Adorno, Aesthetics, and Critical Theory Beyond Europe

Change log
Awad, Abdullah 

I investigate the philosophical and sociological backdrop against which Theodor W. Adorno conceives of aesthetic theory in his late work, asking how such a theory may provide an opening for rethinking the role of critical theory beyond Europe. I begin by tracing Adorno’s thought back to the German Idealist tradition, foregrounding Kant’s critical project and Hegel’s phenomenology. In doing so, I assess Adorno’s intellectual milieu, in which the reification of form posed a challenge to the content of critical inquiry.

I argue that Adorno, in response to this challenge, developed an emphatically aesthetic conception of critique. In making this argument, I delve into Adorno’s aesthetic theory and its relationship to twentieth century German sociology, exploring the categories of subjective experience, mediating institutions, and the totality of social relations. By highlighting Adorno’s insistence on the imbrication of form and content, I offer a critical assessment of his reception by the later generations of the Frankfurt School, as well as in contemporary anglophone sociology.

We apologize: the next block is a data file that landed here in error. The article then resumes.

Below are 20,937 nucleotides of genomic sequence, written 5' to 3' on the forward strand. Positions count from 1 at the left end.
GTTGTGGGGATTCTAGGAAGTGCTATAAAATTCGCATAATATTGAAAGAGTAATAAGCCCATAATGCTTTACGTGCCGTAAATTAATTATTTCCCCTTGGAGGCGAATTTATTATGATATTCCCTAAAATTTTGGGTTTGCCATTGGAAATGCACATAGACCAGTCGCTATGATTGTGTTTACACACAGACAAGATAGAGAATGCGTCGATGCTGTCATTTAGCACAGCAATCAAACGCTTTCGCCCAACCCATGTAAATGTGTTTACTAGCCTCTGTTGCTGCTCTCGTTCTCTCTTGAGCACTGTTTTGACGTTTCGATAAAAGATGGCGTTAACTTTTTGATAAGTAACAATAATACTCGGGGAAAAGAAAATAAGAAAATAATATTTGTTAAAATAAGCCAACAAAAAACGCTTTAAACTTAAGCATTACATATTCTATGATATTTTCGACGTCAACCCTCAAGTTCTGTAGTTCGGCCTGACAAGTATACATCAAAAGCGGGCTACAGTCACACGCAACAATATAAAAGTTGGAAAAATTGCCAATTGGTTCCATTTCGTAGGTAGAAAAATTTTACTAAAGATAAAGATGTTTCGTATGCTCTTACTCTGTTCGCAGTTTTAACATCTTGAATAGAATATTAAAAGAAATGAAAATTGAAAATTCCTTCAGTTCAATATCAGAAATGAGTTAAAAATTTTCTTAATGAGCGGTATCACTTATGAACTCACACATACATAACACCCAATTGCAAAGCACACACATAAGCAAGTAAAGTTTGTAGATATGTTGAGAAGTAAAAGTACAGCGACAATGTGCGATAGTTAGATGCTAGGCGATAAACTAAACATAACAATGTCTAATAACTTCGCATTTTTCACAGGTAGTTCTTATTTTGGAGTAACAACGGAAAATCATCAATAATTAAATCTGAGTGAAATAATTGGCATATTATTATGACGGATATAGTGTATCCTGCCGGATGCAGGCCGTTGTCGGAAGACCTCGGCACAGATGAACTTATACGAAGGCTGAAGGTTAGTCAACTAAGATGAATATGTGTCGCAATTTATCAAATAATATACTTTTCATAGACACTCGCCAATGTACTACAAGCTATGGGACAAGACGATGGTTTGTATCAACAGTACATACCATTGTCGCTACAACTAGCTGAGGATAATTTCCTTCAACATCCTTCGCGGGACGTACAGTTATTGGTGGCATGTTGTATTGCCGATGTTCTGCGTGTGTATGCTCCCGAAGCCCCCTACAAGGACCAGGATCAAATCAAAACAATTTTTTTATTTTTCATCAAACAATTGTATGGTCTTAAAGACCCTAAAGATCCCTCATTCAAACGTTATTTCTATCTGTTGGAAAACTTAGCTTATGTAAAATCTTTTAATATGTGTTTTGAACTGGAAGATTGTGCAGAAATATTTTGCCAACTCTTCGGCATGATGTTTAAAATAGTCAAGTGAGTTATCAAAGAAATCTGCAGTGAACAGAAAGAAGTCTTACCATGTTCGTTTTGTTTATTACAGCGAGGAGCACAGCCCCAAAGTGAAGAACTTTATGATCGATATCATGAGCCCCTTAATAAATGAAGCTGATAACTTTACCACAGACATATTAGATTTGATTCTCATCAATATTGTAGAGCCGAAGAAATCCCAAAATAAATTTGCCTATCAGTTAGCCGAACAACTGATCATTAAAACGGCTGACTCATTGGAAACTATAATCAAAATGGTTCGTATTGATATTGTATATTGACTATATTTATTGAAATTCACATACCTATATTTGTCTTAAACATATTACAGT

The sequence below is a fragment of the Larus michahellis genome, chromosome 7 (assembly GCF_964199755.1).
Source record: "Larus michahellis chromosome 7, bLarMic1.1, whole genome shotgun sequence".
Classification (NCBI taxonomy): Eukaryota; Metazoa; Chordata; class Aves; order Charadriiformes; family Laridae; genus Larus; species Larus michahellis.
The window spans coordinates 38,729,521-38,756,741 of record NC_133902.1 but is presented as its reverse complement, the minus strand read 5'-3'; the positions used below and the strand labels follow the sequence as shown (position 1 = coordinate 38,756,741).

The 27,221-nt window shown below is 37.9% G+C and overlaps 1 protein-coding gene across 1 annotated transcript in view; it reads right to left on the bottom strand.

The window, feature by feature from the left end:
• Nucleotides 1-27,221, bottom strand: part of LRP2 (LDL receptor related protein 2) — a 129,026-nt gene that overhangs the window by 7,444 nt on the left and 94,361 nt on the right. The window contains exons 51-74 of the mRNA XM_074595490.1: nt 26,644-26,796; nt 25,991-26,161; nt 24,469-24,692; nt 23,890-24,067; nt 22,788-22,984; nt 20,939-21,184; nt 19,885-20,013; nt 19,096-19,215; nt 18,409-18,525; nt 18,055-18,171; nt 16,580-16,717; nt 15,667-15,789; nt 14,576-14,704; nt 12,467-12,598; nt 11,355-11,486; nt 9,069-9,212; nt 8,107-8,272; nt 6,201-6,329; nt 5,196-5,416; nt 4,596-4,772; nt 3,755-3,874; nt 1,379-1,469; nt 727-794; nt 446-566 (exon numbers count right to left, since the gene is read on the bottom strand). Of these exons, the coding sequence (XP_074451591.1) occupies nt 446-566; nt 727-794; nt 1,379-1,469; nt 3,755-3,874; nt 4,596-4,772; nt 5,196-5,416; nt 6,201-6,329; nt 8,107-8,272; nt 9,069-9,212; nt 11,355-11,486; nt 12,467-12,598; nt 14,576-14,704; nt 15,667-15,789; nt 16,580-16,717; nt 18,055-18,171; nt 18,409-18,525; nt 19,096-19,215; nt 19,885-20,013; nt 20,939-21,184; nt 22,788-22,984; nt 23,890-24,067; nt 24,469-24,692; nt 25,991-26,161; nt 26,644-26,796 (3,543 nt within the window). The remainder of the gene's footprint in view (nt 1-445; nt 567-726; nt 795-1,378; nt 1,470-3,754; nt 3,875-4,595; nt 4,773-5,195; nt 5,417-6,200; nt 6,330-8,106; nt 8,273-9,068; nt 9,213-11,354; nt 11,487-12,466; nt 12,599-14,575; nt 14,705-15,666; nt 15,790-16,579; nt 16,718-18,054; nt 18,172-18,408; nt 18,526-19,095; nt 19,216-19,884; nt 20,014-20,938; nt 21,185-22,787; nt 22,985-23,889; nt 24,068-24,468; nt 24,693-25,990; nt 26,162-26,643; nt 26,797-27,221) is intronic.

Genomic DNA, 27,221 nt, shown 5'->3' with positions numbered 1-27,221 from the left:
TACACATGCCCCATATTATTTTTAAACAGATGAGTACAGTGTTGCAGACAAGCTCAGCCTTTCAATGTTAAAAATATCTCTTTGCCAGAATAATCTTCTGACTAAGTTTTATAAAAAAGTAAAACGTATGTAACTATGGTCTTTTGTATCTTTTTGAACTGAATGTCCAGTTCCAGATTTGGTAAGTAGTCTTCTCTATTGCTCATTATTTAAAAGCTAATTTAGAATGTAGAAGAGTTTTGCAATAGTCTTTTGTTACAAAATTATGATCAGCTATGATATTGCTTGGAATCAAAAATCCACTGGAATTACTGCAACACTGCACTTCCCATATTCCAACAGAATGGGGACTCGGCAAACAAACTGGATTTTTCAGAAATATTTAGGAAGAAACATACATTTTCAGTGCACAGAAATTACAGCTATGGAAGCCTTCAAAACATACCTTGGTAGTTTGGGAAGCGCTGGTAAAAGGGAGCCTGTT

In contrast to such reception, I focus on two figures, the British sociologist Gillian Rose and the French philosopher Jacques Rancière. I argue that Rose and Rancière open Adorno’s aesthetic theory to metaphysical frameworks and canons of art other than those to which Adorno was committed. In considering how their inheritance may provide an opening for rethinking the role of critical theory beyond Europe, I engage with Adorno’s reception in Postcolonial Studies, before turning to an Iranian performance in Paris and an innovative institute in Amman.

Carreira da Silva, Filipe
aesthetic theory, educational institutions, Frankfurt School, Postcolonial Studies, public intellectuals, Theodor Adorno
Doctor of Philosophy (PhD)
Awarding Institution
University of Cambridge